Saskatchewan Gen Web Project - SASKATCHEWAN AND ITS PEOPLE by JOHN HAWKES Vol 1I 1924

Volume II




The Prince Albert mail stage was robbed in July, 1886. The incident has an added interest from the fact that the late ex-speaker J. F. Betts of Prince Albert was held up with the stage. On the 17th of JulY Mr. John Scott, contractor, pulled out of Qu'Appelle station and took the mail as far as Fort Qu'Appelle, about 18 miles, having two passengers, Mr. Betts and a Prince Albert farmer named Edward Fiddler. At Fort Qu'Ap- pelle he handed the outfit over to a man in his employ named Harry Tel- ford, who took it on to Salt Springs, which was about 80 miles from the railroad, where the party rested for the night. Telford passed the stage over to John Art, another employee, and the mail was away early in the morning. After driving about 20 miles, and being now about 25 miles south of Humboldt, and in a bluffy country, a voice out of the bluff shouted "stop". Art's evidence at the trial was: "I looked and saw a man on the edge of the bluff pointing a double barreled gun. The man next said "Hands up". I threw my hands up. He said "Jump off your wag~n". The two passengers jumped off, but I did not. He then said "Jump or I'll shoot". I jumped. He then ordered us away from the wagon and told us to get down on our knees. I got down, and he tied my hands with a bed cord. I saw him have a revolver in his hand. He tied Mr. Betts and made Fiddler drive the wagon. He got up on the wagon and said ~'Now driver you will save yourself some time by telling me where the box with the lock on it is". I told him I did not know of any box. When he could not find the box he cut open the mail bags, and put some of the letters in his shirt. He then said "I am done with you fellows". I said I felt a bit cheap to have one man hold up three. He said "you needn't feel cheap for I and my partner held up a bigger crowd than you this morning", meaning Swanston's party. I did not see any partner. I saw the robber at Salt Springs with haymakers on the previous evening at Skunk Bluff. I started to put up my tent. One of the haymakers helped me and while I was doing this the robber left, going north on horseback. He was sure the prisoner was the man who held up the mail. Mr. Betts' evidence was cor- roborative. When the robber told them to jump off the wagon he thought the man was joking and asked him what he was up to. The man said "Get down out of that quick or I'll soon show you what I am up to". The rob- ber asked him how much money he had and he said very little. He took witness' knife to cut the mail bags open, and also his roll of money, but he gave him his roll back, and said he didn't want his private money. There was "permit" whiskey in the wagon, and prisoner had one drink. When he was through the robber backed away and disappeared behind the bluff. Evidence was given to show that the prisoner held up a camp of four men at daylight on the previous morning and secured some money but not much. The robber was unknown and a reward of $250 was offered. Art the mailman, was on the street in Prince Albert when he recognized the prisoner and secured his arrest by the Mounted Police. An extra- ordinary part of the affair is that the prisoner, whose name was Garnett was a man of blameless reputation who ran the ferry at the South Branch of the Saskatchewan, about a hundred miles from the scene of the robbery. He left the ferry with a horse, cart and double-barreled gun on the 12th of July and hired a man to run it in his absence. He returned on the eleventh morning after he left. Witnesses for character were called at the trial, from which it appeared that he was a Canadian from Ontario. One witness said he had known him all his life; he was a married man, and his character was not only good, it was exemplary. Judge Richard- son sent him down for fourteen years.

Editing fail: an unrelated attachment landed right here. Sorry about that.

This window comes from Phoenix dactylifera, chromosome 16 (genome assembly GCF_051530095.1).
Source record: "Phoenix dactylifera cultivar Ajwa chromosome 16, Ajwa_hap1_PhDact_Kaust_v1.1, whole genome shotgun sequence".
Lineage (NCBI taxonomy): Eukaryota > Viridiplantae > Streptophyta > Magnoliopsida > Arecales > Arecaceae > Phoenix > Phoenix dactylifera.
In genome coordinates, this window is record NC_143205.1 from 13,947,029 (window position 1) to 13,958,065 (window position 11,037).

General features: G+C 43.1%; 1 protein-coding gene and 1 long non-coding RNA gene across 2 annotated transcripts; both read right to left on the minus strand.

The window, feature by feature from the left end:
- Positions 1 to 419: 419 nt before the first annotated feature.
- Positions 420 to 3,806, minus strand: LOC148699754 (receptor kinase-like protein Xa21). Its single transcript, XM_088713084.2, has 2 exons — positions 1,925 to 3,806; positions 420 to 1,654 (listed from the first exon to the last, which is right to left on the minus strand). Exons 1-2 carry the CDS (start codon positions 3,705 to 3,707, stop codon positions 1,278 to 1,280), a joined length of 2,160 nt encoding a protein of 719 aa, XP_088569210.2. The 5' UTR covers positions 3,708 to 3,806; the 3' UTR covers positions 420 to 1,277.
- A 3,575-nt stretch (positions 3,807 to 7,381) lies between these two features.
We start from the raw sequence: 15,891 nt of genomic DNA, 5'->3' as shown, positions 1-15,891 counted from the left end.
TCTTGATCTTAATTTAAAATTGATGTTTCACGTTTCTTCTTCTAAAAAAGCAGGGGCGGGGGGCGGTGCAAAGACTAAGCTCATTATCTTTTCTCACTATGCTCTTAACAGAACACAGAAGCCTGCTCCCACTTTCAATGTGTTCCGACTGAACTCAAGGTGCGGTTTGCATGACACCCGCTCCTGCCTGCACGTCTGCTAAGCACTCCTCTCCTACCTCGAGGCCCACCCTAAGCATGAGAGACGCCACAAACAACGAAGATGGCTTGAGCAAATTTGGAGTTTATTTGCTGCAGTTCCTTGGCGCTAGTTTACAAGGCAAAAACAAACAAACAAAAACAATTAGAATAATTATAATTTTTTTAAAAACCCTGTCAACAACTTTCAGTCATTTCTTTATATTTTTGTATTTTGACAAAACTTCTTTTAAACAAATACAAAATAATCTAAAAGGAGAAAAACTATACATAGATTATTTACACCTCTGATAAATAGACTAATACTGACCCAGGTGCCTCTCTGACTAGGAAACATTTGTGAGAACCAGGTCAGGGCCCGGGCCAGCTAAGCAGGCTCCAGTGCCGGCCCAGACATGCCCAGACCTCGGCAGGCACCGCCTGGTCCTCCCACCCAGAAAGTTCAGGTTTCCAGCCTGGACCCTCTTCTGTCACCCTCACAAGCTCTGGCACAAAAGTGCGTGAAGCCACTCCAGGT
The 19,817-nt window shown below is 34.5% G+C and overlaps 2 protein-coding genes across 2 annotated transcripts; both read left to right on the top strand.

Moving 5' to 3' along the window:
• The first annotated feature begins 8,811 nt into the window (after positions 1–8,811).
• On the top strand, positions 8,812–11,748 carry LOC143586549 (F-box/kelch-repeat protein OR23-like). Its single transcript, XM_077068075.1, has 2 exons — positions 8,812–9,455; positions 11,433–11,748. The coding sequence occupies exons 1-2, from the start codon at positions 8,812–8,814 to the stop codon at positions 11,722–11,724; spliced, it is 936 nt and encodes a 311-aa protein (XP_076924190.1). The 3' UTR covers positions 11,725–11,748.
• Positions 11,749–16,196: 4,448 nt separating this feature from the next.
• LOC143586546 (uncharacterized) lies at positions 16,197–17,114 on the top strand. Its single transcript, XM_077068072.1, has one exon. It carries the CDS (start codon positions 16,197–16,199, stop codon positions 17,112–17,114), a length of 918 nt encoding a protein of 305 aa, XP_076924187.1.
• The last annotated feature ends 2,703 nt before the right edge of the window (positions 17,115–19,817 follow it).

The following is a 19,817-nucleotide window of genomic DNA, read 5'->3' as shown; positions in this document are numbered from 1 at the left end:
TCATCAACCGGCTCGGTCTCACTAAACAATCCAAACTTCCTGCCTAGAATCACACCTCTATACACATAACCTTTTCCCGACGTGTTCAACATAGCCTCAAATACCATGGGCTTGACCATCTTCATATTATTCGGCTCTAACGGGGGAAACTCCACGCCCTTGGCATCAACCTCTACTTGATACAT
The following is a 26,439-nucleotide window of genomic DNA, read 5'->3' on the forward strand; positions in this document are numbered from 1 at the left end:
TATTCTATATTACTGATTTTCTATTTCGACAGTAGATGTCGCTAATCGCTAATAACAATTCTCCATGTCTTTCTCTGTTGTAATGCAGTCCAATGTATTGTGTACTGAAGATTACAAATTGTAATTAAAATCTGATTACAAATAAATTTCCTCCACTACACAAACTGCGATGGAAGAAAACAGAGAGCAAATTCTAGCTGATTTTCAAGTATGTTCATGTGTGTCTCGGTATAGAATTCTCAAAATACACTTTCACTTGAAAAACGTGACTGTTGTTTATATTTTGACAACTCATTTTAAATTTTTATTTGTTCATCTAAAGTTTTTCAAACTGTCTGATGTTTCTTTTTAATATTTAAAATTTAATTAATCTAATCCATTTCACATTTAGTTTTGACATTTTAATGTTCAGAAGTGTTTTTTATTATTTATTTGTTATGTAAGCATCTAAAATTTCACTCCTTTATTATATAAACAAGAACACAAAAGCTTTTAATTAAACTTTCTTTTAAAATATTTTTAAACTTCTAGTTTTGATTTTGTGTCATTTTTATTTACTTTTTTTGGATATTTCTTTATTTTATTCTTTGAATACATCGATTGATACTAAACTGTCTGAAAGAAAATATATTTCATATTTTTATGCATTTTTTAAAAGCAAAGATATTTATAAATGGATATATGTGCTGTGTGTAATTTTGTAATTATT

Even after his sentence Garnett maintained that he was innocent. Of his guilt there can be no possible doubt on the evidence; and so the motive which induced this man of good character to leave his ferry, and become for the time being a bandit remains a mystery.

The reader will note that the sentence was very severe. During the early days, when most of the property in the country was practically de- fenceless, and liable to be raided by desperadoes from across the border, it was necessary to act towards offenders with severity, in the public protec- tion. Anything in the way of horse stealing, highway robbery, banditry or gun-play was invariably visited with severity by the judges. Bibliography follows:

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